September 22, 2019
 
Half of all Nonprofit Fundraisers Plan to Quit in Next Two Years

August 6, 2019 — Half of all nonprofit fundraisers expect to leave their jobs in the next two years due to too much pressure to meet unrealistic fundraising goals, low pay, and frustrating organizational cultures, a newly completed national survey has found.

In addition, three in 10 said they had recently left or plan to leave the development field altogether in the next two years, according to findings released today by Chronicle of Philanthropy, which surveyed 1,035 fundraisers in the United States and Canada via Harris Insights & Analytics.

Eighty-four percent of fundraisers said they felt “tremendous pressure to succeed” in their role, and 55% said they “often feel unappreciated” in their work, the Chronicle reported.

At the jobs they left most recently, fundraisers were likeliest to be dissatisfied with their prospects for promotion (85%) or a lack of succession planning (83%).

"While the large number of baby boomers in fundraising could account for some of that, it’s hardly the main source; only 12% said they planned to retire or had family changes or other personal reasons for quitting," the publication noted.

According to the Chronicle, the new data shows that even after a widely shared study in 2013 sent a warning signal to nonprofit leaders about the anxiety and unhappiness of fundraisers, little has improved. Half of the top development officers in that survey, “Underdeveloped,” conducted by CompassPoint and the Evelyn & Walter Haas Jr. Fund, said they were considering leaving their jobs.

Respondents also said that fundraising is getting harder, with the Chronicle reporting that one in three saying donations to their charity had dropped in the past two years. The latest “Giving USA” figures showed philanthropy over all down 1.7% in 2018 compared with the previous year, including a 3.4% drop in giving by individuals.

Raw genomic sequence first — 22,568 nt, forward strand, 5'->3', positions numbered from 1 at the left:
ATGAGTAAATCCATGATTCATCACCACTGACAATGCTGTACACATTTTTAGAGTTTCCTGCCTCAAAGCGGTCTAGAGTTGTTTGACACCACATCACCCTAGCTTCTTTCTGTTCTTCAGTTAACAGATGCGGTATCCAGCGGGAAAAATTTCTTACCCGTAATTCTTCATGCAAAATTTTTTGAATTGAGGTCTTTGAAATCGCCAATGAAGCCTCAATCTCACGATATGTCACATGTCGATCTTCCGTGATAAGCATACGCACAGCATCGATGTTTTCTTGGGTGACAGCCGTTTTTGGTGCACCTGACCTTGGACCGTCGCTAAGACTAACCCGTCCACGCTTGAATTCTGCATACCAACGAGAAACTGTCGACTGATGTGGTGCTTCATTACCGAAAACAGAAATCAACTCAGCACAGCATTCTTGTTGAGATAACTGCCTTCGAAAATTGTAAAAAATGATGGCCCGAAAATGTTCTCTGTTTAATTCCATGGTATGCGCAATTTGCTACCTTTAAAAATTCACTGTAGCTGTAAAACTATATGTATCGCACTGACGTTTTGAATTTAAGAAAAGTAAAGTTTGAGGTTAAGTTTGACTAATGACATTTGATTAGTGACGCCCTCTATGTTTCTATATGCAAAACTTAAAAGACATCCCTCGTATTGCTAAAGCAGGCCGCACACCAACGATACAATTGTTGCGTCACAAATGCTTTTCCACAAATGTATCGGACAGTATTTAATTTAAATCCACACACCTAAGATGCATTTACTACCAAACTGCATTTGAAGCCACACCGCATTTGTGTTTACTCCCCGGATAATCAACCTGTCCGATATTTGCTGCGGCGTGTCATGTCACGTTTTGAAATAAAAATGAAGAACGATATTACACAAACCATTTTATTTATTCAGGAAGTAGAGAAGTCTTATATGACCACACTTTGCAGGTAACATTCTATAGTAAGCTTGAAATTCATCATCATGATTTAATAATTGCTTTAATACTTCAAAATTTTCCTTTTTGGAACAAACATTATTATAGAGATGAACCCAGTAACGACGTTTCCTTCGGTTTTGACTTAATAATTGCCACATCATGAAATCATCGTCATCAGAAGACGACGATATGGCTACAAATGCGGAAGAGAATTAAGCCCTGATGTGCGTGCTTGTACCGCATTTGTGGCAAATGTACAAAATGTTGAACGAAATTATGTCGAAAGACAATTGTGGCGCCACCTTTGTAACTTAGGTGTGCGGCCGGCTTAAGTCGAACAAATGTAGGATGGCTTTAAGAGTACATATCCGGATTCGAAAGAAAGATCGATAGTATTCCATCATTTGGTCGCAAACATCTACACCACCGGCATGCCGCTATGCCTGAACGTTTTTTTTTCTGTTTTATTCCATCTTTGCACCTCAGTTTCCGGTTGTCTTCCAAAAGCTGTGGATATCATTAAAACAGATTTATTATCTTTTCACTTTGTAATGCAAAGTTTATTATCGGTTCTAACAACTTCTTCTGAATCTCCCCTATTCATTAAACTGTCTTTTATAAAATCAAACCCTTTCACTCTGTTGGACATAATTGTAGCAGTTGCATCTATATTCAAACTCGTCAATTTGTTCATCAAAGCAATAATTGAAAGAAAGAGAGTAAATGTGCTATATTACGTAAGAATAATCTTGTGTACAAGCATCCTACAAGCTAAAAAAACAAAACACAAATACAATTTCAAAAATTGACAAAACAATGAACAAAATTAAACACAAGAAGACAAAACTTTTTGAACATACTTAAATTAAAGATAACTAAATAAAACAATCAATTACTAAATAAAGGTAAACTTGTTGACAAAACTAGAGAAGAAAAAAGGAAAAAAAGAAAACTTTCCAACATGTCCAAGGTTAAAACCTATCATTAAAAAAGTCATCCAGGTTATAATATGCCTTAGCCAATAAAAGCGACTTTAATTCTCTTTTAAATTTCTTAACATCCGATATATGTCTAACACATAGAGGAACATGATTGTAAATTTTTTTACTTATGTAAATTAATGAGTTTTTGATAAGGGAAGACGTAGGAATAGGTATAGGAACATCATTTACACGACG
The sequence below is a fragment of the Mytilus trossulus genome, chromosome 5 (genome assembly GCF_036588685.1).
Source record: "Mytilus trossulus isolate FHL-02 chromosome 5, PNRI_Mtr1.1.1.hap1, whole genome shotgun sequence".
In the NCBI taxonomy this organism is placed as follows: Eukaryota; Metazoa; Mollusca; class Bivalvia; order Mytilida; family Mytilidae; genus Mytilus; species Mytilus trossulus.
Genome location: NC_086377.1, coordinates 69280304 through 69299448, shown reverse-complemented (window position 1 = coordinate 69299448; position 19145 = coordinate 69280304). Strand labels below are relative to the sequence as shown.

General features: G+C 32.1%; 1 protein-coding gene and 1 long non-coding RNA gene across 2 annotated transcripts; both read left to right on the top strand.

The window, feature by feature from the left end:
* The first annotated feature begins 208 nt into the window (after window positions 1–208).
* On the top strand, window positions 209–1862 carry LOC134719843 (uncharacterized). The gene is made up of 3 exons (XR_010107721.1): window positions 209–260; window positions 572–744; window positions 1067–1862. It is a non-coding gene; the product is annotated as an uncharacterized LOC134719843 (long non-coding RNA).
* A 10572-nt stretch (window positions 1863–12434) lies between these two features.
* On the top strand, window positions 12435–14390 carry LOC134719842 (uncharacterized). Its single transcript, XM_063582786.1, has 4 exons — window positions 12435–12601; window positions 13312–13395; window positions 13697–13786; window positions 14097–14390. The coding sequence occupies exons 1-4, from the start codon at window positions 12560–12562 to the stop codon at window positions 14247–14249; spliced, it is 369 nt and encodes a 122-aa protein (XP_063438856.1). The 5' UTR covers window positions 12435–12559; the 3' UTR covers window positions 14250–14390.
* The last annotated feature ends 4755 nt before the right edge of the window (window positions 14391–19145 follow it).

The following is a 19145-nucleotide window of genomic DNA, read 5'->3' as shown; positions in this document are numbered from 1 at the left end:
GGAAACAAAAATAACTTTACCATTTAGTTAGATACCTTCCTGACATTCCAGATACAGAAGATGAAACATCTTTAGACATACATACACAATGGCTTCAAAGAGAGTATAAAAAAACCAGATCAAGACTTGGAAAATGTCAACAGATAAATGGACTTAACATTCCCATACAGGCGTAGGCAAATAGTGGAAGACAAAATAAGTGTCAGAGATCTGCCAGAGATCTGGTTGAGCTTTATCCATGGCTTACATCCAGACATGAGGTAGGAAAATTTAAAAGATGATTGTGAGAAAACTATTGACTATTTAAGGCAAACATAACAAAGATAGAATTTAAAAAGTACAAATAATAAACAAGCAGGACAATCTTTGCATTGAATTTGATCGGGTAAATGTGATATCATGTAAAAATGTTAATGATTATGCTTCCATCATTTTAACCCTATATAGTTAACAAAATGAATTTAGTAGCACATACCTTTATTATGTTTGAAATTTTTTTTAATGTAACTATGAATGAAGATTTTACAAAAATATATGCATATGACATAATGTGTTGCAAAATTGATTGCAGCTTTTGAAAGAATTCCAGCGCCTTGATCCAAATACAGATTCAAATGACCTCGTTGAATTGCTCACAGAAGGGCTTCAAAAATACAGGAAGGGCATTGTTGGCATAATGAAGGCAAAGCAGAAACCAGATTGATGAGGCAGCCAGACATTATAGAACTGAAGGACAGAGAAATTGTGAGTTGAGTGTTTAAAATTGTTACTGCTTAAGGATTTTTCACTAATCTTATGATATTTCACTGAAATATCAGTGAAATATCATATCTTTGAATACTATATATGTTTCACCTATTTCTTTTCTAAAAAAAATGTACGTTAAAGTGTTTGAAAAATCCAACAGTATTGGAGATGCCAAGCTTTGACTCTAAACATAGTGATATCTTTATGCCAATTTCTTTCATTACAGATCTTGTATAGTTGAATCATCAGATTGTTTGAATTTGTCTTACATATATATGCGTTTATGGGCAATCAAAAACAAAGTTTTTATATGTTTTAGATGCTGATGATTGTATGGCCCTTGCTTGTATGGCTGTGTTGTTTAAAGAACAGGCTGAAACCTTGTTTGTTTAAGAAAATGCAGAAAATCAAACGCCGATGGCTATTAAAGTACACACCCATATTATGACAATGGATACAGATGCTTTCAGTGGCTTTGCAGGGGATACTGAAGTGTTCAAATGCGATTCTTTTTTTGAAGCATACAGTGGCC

On the positive side, the survey found that:
  • Fundraisers are driven by mission; 93% of survey participants said they couldn’t work for a charity if they didn’t have a strong connection to the cause.

  • They’re happy with their travel schedule (92%).

  • They appreciate their organization’s flexibility regarding their family and child-care issues.

  • They are satisfied with their level of independence in their jobs (83%), and the same share said they’re happy with their relationship with their charity’s volunteers (excluding board members).

  • They enjoy working with donors: 78% said they wished they had more time to spend meeting with supporters.
In the 2013 study, development directors complained of a lack of help from their executive directors and boards, the Chronicle reported, while the new survey found that development professionals still struggle to get the help they need from their organization’s leaders: 36% of fundraisers said they were dissatisfied with the support they got from their boards, and 29% said they were dissatisfied with the help received from the CEO.

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